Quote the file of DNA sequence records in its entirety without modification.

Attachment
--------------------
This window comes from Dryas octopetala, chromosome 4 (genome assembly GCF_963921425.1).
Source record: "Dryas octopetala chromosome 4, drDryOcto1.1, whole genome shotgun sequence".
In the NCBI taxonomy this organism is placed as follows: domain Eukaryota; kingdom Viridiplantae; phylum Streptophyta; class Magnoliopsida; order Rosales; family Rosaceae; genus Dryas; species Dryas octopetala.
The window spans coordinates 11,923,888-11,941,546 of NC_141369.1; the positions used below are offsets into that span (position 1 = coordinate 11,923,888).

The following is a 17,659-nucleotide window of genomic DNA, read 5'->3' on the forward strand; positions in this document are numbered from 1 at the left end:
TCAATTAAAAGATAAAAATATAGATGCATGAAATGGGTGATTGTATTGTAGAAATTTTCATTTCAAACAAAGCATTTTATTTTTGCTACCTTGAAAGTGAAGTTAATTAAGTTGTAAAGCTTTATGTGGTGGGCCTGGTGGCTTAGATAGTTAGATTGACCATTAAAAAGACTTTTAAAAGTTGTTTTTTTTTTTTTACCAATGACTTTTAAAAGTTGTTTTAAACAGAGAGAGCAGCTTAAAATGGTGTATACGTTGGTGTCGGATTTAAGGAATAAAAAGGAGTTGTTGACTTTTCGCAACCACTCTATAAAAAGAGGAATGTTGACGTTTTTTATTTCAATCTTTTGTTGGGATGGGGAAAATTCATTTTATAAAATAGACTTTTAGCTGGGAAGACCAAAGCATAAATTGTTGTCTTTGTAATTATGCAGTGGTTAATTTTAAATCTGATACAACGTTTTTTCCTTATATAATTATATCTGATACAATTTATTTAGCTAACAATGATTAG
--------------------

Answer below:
This window comes from Dryas octopetala, chromosome 4 (genome assembly GCF_963921425.1).
Source record: "Dryas octopetala chromosome 4, drDryOcto1.1, whole genome shotgun sequence".
In the NCBI taxonomy this organism is placed as follows: domain Eukaryota; kingdom Viridiplantae; phylum Streptophyta; class Magnoliopsida; order Rosales; family Rosaceae; genus Dryas; species Dryas octopetala.
The window spans coordinates 11,923,888-11,941,546 of NC_141369.1; the positions used below are offsets into that span (position 1 = coordinate 11,923,888).

The following is a 17,659-nucleotide window of genomic DNA, read 5'->3' on the forward strand; positions in this document are numbered from 1 at the left end:
TCAATTAAAAGATAAAAATATAGATGCATGAAATGGGTGATTGTATTGTAGAAATTTTCATTTCAAACAAAGCATTTTATTTTTGCTACCTTGAAAGTGAAGTTAATTAAGTTGTAAAGCTTTATGTGGTGGGCCTGGTGGCTTAGATAGTTAGATTGACCATTAAAAAGACTTTTAAAAGTTGTTTTTTTTTTTTTACCAATGACTTTTAAAAGTTGTTTTAAACAGAGAGAGCAGCTTAAAATGGTGTATACGTTGGTGTCGGATTTAAGGAATAAAAAGGAGTTGTTGACTTTTCGCAACCACTCTATAAAAAGAGGAATGTTGACGTTTTTTATTTCAATCTTTTGTTGGGATGGGGAAAATTCATTTTATAAAATAGACTTTTAGCTGGGAAGACCAAAGCATAAATTGTTGTCTTTGTAATTATGCAGTGGTTAATTTTAAATCTGATACAACGTTTTTTCCTTATATAATTATATCTGATACAATTTATTTAGCTAACAATGATTAG